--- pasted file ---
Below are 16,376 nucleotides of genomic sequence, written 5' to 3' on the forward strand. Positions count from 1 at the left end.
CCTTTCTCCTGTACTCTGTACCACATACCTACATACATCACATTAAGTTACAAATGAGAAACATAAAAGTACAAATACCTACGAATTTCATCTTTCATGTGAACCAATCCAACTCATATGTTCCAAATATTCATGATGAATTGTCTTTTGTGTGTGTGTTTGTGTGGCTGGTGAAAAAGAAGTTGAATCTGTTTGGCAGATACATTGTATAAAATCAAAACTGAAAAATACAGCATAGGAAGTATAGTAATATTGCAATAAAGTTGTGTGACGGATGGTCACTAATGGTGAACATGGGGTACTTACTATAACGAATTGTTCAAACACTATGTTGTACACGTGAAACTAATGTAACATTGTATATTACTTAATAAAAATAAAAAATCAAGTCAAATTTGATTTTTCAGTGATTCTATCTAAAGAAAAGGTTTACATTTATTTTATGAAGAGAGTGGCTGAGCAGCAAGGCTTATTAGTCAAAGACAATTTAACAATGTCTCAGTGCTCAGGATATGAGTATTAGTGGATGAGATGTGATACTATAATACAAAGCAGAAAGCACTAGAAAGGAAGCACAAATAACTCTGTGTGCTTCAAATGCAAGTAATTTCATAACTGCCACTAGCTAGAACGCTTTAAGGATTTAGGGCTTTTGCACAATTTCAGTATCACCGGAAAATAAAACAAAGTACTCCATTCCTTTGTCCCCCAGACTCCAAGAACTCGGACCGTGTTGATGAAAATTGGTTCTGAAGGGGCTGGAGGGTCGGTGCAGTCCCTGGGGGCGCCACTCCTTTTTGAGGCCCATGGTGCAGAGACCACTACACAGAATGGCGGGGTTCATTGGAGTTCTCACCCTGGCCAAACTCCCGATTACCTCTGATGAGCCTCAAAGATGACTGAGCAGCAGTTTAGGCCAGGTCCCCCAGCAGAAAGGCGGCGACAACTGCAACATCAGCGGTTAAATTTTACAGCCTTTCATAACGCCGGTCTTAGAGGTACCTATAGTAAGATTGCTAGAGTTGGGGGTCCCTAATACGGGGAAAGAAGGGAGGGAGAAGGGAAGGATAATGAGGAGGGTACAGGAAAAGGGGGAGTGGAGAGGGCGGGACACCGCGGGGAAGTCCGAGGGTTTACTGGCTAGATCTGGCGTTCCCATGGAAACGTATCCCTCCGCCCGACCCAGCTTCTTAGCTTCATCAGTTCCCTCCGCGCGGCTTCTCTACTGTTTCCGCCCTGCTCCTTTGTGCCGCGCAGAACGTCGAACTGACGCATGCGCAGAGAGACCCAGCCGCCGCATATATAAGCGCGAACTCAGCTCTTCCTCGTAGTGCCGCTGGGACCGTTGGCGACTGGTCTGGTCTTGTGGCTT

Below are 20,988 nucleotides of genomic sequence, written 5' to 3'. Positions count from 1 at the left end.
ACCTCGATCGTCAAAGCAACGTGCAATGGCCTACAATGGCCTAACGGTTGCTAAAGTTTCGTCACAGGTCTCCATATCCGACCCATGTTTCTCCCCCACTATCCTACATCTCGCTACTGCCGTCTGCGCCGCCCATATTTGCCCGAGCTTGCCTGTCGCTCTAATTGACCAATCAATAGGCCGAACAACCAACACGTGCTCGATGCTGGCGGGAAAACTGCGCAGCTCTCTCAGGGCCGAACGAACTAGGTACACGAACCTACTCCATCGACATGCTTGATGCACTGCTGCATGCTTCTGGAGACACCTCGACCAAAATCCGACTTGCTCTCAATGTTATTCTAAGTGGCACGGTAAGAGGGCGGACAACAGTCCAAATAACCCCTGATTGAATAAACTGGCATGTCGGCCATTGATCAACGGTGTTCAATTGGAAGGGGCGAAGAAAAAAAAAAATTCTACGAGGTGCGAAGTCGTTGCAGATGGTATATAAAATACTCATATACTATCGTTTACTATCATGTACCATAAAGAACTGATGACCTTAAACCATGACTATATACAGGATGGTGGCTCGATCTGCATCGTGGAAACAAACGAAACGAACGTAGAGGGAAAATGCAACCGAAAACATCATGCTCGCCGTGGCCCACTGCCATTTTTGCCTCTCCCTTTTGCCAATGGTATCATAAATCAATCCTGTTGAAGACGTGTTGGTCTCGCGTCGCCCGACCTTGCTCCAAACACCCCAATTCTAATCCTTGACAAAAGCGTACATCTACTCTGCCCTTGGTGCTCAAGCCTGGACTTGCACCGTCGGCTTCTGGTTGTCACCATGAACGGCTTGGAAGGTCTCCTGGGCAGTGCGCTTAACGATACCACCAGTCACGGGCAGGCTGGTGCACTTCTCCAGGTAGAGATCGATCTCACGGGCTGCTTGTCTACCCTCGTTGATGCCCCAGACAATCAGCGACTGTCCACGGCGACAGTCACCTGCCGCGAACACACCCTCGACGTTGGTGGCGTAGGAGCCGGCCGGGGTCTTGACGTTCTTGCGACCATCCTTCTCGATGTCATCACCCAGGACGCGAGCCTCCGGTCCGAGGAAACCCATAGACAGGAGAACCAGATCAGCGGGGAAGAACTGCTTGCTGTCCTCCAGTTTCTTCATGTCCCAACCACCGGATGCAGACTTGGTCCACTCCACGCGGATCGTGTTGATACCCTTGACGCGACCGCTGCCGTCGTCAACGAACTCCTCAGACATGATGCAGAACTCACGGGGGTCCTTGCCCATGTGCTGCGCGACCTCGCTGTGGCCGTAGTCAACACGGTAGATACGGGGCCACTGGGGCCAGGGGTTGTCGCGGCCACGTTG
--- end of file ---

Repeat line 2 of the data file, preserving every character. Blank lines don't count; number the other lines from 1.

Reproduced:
CCTTTCTCCTGTACTCTGTACCACATACCTACATACATCACATTAAGTTACAAATGAGAAACATAAAAGTACAAATACCTACGAATTTCATCTTTCATGTGAACCAATCCAACTCATATGTTCCAAATATTCATGATGAATTGTCTTTTGTGTGTGTGTTTGTGTGGCTGGTGAAAAAGAAGTTGAATCTGTTTGGCAGATACATTGTATAAAATCAAAACTGAAAAATACAGCATAGGAAGTATAGTAATATTGCAATAAAGTTGTGTGACGGATGGTCACTAATGGTGAACATGGGGTACTTACTATAACGAATTGTTCAAACACTATGTTGTACACGTGAAACTAATGTAACATTGTATATTACTTAATAAAAATAAAAAATCAAGTCAAATTTGATTTTTCAGTGATTCTATCTAAAGAAAAGGTTTACATTTATTTTATGAAGAGAGTGGCTGAGCAGCAAGGCTTATTAGTCAAAGACAATTTAACAATGTCTCAGTGCTCAGGATATGAGTATTAGTGGATGAGATGTGATACTATAATACAAAGCAGAAAGCACTAGAAAGGAAGCACAAATAACTCTGTGTGCTTCAAATGCAAGTAATTTCATAACTGCCACTAGCTAGAACGCTTTAAGGATTTAGGGCTTTTGCACAATTTCAGTATCACCGGAAAATAAAACAAAGTACTCCATTCCTTTGTCCCCCAGACTCCAAGAACTCGGACCGTGTTGATGAAAATTGGTTCTGAAGGGGCTGGAGGGTCGGTGCAGTCCCTGGGGGCGCCACTCCTTTTTGAGGCCCATGGTGCAGAGACCACTACACAGAATGGCGGGGTTCATTGGAGTTCTCACCCTGGCCAAACTCCCGATTACCTCTGATGAGCCTCAAAGATGACTGAGCAGCAGTTTAGGCCAGGTCCCCCAGCAGAAAGGCGGCGACAACTGCAACATCAGCGGTTAAATTTTACAGCCTTTCATAACGCCGGTCTTAGAGGTACCTATAGTAAGATTGCTAGAGTTGGGGGTCCCTAATACGGGGAAAGAAGGGAGGGAGAAGGGAAGGATAATGAGGAGGGTACAGGAAAAGGGGGAGTGGAGAGGGCGGGACACCGCGGGGAAGTCCGAGGGTTTACTGGCTAGATCTGGCGTTCCCATGGAAACGTATCCCTCCGCCCGACCCAGCTTCTTAGCTTCATCAGTTCCCTCCGCGCGGCTTCTCTACTGTTTCCGCCCTGCTCCTTTGTGCCGCGCAGAACGTCGAACTGACGCATGCGCAGAGAGACCCAGCCGCCGCATATATAAGCGCGAACTCAGCTCTTCCTCGTAGTGCCGCTGGGACCGTTGGCGACTGGTCTGGTCTTGTGGCTT